He was, I suggest, describing how he had allowed the new flag into his life, employing it in this sporting context to represent his sense of national pride. The young man’s sentiments were echoed by an elderly woman who said ‘it was heartening to see the surge of nationalism at the rugby recently, where our younger supporters had painted the Zimbabwe flag on their faces’. Similar scenes erupted at Harare’s airport when the Davis Cup tennis team returned after beating Australia in the world group first round in Mildura, Victoria, in 1998. These sporting events provided sites where whites situated themselves within the nation. Waving the Zimbabwean flag enabled them to place their biographies within the national frame and thereby connect with a spirit of national belonging. Their patriotism was not, however, altogether innocent, for they simultaneously celebrated the sporting prowess of various minority figures. Whites were mostly antipathetic towards soccer, which is the black Zimbabweans’ national passion. Again the majority was disappointed by their lack of involvement as players and disinterest as spectators. In their own defence, however, whites pointed out that soccer—dogged by administrative problems, allegations of corruption and poor performances—engendered at times a sense of national shame in Zimbabweans of all races.
So, in short, the white community generally ‘jibbed at changes’ made during the 1980s and early 1990s. Informants appeared unwilling to forgo settler dominance over the landscape, signifying as it did control over the place. They perceived black re-territorialisation as downgrading to the Rhodesians and their history and symptomatic of their uncoupling from the place now called Zimbabwe. Elsewhere, coming to a shared sense of time and place requires settlers crediting and identifying with aspects of another culture and history as their representations are renegotiated in the interests of national integration (Clark and Reynolds 1994:41; Parry 1995:88). Generally, however, remarks proffered by white Zimbabweans indicated they would prefer the past to be ‘irreversible’ and ‘inscribed in stone’ (Wallerstein 1988:78), suggesting a static or non-negotiable conception of history that ignored the choice of memory as a moral practice (Lambek 1996:235). Although with much to lose, most wished to avoid, or appeared ill prepared to confront, the historical challenges that would facilitate their repositioning within the post colony.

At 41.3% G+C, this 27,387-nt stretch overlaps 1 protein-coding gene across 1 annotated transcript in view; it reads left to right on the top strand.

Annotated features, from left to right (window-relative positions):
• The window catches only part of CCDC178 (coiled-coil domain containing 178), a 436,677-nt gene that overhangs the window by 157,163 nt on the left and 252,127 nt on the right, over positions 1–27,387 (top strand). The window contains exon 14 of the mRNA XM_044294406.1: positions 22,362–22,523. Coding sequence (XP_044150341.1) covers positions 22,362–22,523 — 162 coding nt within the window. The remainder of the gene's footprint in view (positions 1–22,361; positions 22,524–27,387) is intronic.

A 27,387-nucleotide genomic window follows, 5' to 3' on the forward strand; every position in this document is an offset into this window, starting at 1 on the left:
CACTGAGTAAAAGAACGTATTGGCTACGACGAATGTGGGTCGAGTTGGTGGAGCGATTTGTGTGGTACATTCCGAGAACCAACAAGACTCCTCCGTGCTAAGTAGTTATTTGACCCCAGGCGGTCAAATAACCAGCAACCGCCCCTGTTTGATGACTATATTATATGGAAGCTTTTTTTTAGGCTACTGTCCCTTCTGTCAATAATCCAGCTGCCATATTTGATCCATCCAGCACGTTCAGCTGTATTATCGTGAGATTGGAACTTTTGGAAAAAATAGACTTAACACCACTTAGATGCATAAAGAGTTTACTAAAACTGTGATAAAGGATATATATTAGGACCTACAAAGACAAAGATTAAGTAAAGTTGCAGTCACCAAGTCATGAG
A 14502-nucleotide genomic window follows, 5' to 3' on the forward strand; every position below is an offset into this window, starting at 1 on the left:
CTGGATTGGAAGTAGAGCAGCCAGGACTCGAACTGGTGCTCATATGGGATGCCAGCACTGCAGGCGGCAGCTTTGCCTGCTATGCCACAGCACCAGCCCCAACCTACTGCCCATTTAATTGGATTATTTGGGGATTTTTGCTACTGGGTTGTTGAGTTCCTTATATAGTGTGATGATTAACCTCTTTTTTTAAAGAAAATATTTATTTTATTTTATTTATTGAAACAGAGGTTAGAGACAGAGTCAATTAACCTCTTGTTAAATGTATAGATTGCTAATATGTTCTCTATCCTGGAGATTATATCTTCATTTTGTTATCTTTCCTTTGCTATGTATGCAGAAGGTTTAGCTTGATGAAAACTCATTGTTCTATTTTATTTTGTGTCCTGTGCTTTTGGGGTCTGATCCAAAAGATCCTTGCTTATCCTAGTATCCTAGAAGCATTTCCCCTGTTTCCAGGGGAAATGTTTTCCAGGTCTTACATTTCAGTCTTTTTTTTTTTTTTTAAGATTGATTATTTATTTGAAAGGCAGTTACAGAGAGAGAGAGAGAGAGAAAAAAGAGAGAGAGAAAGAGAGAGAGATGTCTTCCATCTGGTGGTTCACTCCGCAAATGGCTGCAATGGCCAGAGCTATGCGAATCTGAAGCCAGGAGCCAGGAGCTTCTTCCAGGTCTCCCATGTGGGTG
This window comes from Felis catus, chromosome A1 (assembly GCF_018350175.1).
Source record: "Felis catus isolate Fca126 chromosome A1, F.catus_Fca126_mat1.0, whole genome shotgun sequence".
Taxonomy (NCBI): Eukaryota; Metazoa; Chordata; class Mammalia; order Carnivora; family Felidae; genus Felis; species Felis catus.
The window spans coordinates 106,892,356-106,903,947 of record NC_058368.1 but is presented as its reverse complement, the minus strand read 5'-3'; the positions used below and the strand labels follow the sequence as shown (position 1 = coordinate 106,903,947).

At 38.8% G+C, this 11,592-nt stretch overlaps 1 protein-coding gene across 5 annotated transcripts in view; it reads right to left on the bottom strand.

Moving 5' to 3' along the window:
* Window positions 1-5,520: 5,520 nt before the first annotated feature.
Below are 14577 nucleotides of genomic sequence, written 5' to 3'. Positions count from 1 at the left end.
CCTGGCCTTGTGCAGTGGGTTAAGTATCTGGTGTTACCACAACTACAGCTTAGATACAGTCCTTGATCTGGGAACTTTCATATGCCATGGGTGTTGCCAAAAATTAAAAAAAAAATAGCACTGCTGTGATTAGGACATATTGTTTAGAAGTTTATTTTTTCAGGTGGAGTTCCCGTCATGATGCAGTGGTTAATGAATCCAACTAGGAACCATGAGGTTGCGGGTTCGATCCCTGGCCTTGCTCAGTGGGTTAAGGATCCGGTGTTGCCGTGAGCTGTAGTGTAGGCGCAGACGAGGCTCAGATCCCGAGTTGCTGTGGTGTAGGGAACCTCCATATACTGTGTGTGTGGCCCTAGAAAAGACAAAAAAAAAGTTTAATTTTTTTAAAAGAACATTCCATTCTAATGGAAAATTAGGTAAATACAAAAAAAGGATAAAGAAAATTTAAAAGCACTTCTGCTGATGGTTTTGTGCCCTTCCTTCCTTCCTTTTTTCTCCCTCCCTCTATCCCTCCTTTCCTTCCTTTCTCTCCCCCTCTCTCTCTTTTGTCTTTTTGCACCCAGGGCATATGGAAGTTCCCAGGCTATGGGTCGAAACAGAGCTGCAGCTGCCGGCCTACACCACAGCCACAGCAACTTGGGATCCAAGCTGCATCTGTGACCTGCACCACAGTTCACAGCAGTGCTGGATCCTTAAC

Holding onto the homeland: reasserting otherness
Through non-compliance, evasion, refusal and protest, as described above, Zimbabwe’s white community resisted and denied the State’s historical re-visioning project. Theirs are the consciously intended, though petty, acts of insubordination, examples of ‘the fugitive political acts of subordinate groups’, and indicative of a realm of dissent (Scott 1990:xii)—something recognised by politically astute officials at the time. Alluding to the reasons for this seemingly passive stance, an elderly woman, keenly interested in opposition politics during the Rhodesian era, explained:
Resistance need not be defiant behaviour. The majority of whites have been scared for years. Individuals have been picked up over weekends and held on trumped-up charges. The domestic workers’ union frightens people. You’re afraid to open your mouth or rock the boat. So I’m glad to see whites now beginning to answer back and speak out about things that are not right. We want meritocracy. If something does not measure up, then they [the government] should be told so. Whites are mostly law-abiding and tax-paying citizens.